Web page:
Sourcing & Management of Health Products

  • Overview

    Over the 2014-2016 period, the Global Fund will provide more than US$10 billion to countries for programs to combat the three diseases and help build health systems. Approximately half of that amount will go toward the procurement and management of health products. In 2013, that amounted to almost US$1.8 billion.

    The sourcing and management of everything from antiretrovirals (ARVs) to insecticide-treated nets is a critical component of the response to AIDS, TB and malaria. Stockouts, poor-quality medicines, an insufficient supply of medical products such as nets or laboratory supplies – these can put people’s lives at risk and endanger the response to AIDS, TB and malaria. Implementers must be able to:

    • Access health products that meet stringent quality requirements
    • Plan the selection, purchase, delivery, warehousing and distribution of products
    • Obtain the best prices and financing available
    • Work with partners to support countries in improving their supply chain

    We play a significant role in global markets for health products for these three diseases and we want to help countries get the most value for their investment. One way we are doing this is through our new online procurement platform, Wambo.org. This innovative e-marketplace allows implementers to search and compare pricing and availability across all suppliers, and will let suppliers reach a broader market.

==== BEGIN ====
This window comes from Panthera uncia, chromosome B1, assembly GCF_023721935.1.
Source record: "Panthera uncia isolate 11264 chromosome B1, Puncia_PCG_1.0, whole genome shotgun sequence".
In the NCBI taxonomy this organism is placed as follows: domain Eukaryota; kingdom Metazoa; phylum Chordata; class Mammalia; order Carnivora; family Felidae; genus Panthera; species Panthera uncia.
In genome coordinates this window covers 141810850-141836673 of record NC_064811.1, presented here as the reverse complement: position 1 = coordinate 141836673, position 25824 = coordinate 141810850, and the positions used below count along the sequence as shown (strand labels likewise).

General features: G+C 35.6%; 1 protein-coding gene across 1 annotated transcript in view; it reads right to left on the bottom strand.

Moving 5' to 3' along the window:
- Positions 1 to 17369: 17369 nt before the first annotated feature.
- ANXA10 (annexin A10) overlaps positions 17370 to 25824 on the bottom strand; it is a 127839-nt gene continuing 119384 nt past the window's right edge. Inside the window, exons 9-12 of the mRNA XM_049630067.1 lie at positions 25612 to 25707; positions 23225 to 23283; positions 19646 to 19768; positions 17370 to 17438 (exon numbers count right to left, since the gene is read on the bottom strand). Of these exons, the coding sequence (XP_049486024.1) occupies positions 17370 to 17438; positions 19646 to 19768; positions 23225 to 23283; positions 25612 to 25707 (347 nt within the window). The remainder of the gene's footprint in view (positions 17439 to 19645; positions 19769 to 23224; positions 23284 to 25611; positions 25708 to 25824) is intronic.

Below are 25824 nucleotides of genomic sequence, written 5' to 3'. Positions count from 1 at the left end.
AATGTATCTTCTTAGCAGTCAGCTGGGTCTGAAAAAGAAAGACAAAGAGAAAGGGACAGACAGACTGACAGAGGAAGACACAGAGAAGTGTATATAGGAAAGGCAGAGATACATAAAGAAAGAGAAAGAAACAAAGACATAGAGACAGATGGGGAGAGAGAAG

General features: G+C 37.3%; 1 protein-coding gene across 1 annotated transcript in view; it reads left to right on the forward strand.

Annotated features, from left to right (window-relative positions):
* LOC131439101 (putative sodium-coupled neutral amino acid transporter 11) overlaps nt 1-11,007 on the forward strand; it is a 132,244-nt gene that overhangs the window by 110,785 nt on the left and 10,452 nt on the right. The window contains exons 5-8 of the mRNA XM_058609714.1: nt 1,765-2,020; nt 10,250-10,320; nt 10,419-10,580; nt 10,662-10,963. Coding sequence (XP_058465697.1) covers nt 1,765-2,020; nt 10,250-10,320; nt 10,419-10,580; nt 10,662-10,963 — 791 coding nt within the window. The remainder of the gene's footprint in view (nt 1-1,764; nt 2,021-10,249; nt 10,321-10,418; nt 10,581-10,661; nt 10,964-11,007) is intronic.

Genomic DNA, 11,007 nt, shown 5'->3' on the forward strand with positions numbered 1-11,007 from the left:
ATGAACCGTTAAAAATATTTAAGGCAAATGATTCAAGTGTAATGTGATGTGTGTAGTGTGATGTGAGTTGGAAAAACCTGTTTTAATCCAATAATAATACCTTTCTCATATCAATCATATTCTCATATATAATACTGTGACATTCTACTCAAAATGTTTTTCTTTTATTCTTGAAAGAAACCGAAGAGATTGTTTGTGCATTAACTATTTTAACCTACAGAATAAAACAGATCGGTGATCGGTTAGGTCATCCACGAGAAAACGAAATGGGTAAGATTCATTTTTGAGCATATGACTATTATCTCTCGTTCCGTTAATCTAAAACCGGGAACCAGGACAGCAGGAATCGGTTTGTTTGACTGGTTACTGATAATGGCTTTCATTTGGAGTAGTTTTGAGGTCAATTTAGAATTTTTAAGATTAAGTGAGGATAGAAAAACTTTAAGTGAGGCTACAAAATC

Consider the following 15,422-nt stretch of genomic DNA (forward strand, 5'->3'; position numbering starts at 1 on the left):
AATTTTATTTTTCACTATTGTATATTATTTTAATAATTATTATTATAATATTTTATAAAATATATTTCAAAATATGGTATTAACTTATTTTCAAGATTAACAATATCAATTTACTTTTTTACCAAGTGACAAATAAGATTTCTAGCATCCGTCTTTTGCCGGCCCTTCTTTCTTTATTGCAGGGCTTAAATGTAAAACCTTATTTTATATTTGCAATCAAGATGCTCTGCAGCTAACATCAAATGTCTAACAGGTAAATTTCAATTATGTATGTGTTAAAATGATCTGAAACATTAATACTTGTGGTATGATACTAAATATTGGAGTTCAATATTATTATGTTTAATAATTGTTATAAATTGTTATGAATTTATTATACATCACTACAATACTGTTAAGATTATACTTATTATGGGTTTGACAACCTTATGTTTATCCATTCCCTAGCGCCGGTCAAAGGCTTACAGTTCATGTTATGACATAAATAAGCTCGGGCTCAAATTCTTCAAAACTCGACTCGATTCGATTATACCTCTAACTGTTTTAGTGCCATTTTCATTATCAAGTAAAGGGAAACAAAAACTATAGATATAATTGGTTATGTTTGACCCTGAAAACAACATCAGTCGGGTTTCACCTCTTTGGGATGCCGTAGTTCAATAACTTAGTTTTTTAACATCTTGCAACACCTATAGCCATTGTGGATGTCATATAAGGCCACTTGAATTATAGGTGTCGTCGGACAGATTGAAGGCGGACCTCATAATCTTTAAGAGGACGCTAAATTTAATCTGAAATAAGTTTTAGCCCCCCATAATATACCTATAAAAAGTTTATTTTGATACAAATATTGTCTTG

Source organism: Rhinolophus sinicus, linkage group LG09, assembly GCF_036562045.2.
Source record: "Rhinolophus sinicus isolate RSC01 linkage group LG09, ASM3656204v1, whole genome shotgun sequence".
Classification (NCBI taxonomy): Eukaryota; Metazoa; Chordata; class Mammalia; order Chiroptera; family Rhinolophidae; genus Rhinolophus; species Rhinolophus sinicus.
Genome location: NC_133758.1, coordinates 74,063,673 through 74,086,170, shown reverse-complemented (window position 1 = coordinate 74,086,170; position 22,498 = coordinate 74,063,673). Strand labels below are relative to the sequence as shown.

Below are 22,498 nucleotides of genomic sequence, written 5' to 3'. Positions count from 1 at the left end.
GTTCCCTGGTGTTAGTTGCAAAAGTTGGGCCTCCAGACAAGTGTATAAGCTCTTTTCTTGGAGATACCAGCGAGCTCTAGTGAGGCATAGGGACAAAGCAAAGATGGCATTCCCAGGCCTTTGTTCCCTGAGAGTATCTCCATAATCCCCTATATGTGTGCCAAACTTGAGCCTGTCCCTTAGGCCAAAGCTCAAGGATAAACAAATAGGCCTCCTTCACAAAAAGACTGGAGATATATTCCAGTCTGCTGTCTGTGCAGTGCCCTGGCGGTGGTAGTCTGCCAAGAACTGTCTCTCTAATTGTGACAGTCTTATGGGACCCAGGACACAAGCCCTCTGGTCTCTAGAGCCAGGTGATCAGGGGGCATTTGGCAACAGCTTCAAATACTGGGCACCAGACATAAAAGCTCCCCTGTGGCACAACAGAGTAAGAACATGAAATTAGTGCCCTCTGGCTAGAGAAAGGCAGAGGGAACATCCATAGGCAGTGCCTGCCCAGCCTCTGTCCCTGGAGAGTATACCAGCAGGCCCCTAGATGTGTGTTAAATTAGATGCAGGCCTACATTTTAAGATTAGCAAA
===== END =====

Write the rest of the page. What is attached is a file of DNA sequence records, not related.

Another tool for maximizing the power of procurement is our Pooled Procurement Mechanism, through which we are able to negotiate favorable procurement terms for a portion of the health products we finance.

    Health products management encompasses the whole supply chain, from:

    • treatment guidelines that determine what should be purchased
    • to ensuring that what is purchased meets stringent quality requirement
    • to making sure that goods are delivered, on time and in good condition, right down to the last mile.

    Ensuring access to lifesaving health products is a cornerstone of the progress we have made and will continue to make in the fight against AIDS, TB and malaria